Capitol Hill

cap hillCapitol Hill has a reputation as a bastion of musical culture in Seattle and is the neighborhood most closely associated with the grunge scene from the early 1990s, although most of the best-known music venues of that era were actually located slightly outside the neighborhood. The music scene has transformed since those days and now a variety of genres (electronica, rock, punk, folk, salsa, hip hop and trance) is represented in the people and venues.

Most of the Hill’s major thoroughfares are dotted with coffeehouses, taverns and bars, and residences cover the gamut from modest motel-like studio apartment buildings to some of the city’s grandest and most venerable mansions, with the two extremes sometimes shoulder-to-shoulder.

The neighborhood figures prominently in nightlife and entertainment, with many bars hosting live music and with numerous fringe theatres. At night enthusiastic (and at times eccentric) people fill the streets enjoying the diverse entertainment and the culture of openness and acceptance. Spontaneous street parties have been known to break out with music playing and people dancing in the streets like on Election Day 2008 and the freak snow storm in December 2008 (snow is very unusual in Seattle and can stifle transit). In these instances, police officers observe but will usually let the revelling continue. When clubs do shut down at around 2 AM, people can now flock to the plethora of new street vendors opening up as well as the late-closing restaurants serving quick and tasty food.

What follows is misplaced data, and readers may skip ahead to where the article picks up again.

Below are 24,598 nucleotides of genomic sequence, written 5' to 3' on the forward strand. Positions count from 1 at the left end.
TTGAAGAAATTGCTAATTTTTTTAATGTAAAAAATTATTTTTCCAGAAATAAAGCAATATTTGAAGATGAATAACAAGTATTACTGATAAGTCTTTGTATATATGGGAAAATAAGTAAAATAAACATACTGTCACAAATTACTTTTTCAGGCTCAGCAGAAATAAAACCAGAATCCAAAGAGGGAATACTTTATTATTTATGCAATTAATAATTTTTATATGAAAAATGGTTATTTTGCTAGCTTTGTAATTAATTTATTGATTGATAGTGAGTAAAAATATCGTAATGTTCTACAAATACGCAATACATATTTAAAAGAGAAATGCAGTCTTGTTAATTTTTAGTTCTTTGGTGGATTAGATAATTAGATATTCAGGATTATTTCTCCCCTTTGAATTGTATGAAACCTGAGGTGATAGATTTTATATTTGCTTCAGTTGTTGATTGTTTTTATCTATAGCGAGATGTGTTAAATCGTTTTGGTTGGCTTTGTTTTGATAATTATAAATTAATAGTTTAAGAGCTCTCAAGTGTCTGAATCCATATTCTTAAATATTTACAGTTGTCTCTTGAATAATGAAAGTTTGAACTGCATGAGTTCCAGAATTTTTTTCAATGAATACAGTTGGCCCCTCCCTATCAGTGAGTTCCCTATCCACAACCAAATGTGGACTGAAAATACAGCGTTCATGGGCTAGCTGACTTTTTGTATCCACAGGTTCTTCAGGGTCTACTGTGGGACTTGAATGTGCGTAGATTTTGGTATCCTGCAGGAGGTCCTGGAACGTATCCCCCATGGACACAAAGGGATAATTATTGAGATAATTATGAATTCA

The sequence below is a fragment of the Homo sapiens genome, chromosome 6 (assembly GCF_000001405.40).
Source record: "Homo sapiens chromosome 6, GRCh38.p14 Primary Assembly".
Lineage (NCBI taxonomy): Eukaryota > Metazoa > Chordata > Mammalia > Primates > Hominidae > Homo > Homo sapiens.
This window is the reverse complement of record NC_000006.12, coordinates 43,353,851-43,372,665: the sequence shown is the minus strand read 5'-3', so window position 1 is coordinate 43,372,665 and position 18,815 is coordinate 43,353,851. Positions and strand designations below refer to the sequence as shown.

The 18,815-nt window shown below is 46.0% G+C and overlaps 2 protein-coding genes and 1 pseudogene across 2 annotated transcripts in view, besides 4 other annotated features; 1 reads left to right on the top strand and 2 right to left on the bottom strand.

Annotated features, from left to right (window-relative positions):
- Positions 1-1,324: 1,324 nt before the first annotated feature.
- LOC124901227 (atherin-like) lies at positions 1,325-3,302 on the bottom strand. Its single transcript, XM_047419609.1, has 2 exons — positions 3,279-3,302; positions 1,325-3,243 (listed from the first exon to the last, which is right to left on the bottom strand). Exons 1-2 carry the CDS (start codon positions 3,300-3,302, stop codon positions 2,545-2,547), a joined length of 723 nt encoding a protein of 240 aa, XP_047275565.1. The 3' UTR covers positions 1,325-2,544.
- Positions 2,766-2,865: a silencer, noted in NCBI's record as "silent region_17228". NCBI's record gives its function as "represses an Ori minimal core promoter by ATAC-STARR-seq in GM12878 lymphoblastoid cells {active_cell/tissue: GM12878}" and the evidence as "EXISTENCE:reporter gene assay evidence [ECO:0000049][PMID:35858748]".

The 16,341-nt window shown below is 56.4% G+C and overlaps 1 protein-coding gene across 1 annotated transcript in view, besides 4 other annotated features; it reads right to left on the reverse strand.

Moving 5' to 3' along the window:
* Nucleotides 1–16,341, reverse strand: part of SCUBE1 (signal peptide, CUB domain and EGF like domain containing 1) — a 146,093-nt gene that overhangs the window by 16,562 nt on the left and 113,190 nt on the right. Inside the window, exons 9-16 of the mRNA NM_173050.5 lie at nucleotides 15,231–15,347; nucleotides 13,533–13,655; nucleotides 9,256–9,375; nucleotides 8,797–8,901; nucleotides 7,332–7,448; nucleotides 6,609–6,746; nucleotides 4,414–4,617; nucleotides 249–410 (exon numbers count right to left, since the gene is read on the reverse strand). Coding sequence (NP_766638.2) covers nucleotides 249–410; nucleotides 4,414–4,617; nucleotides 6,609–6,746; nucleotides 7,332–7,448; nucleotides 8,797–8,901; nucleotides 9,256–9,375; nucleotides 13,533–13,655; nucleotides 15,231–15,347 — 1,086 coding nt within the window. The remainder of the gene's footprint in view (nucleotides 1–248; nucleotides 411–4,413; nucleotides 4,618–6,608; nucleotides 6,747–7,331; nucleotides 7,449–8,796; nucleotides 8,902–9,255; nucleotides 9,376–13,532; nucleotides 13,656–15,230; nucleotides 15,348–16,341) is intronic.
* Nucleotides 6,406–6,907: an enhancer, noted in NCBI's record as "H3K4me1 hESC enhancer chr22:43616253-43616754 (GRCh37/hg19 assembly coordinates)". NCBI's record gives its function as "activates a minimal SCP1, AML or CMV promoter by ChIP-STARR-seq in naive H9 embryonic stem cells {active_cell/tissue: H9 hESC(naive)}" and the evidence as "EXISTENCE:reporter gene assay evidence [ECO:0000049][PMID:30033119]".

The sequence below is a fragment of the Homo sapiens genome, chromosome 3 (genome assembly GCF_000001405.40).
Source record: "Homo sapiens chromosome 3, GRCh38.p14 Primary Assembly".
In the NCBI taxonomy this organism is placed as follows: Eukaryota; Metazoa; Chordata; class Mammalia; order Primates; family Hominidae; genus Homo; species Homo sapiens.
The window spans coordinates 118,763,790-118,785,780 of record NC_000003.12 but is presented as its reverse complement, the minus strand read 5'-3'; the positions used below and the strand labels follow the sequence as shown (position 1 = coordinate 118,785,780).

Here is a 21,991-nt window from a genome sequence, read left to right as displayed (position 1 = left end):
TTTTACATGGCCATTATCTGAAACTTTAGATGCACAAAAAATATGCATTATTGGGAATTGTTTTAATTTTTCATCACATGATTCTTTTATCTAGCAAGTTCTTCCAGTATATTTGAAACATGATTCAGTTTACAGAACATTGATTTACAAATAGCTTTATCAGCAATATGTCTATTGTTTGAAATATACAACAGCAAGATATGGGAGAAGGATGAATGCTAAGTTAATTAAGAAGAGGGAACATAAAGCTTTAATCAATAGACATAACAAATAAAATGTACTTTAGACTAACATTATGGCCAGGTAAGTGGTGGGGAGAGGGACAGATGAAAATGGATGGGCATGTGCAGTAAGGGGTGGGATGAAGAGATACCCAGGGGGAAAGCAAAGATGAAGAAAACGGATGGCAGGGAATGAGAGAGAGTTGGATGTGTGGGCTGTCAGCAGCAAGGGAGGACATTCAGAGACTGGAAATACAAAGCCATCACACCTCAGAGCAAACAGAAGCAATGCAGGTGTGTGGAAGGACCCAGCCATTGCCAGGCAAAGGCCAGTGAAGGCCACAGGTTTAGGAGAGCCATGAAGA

Capitol Hill is also home to two of the city’s best-known movie theaters, both of which are part of the Landmark Theatres chain. Both theaters are architectural conversions of private meeting halls: the Harvard Exit, in the former home of the Woman’s Century Club (converted in the early 1970s) and the Egyptian Theatre, in a former Masonic lodge (converted in the mid-1980s). There is also Seattle’s only cinematheque, the Northwest Film Forum, which in addition to screening films, teaches classes on filmmaking and produces film alongside Seattle’s burgeoning filmmaking community. The Broadway Performance Hall, located on the campus of Seattle Central Community College (SCCC), also hosts a variety of lectures, performances, and films. These quaint theaters respectively host showings for the Seattle International Film Festival (SIFF) and the Seattle Lesbian & Gay Film Festival every year. Both festivals are notably remarkable in their own right.

With a rich and diverse history, Capitol Hill has been a bastion of arts and culture. Boutiques dot the commercial streets, specifically in the Southern Pike/Pine area. The neighborhood boasts a number of small performing arts theaters, including the Erickson Theater, the Balagan Theater, and the Annex Theater. There are also a number of dance studios, most prominently Velocity Dance on 12th. Not far away, Richard Hugo House hosts literary artists-in-residence and presents a wide variety of public performances, classes, and other events throughout the year. Public art, both government-sponsored and not, can also be seen throughout the neighborhood.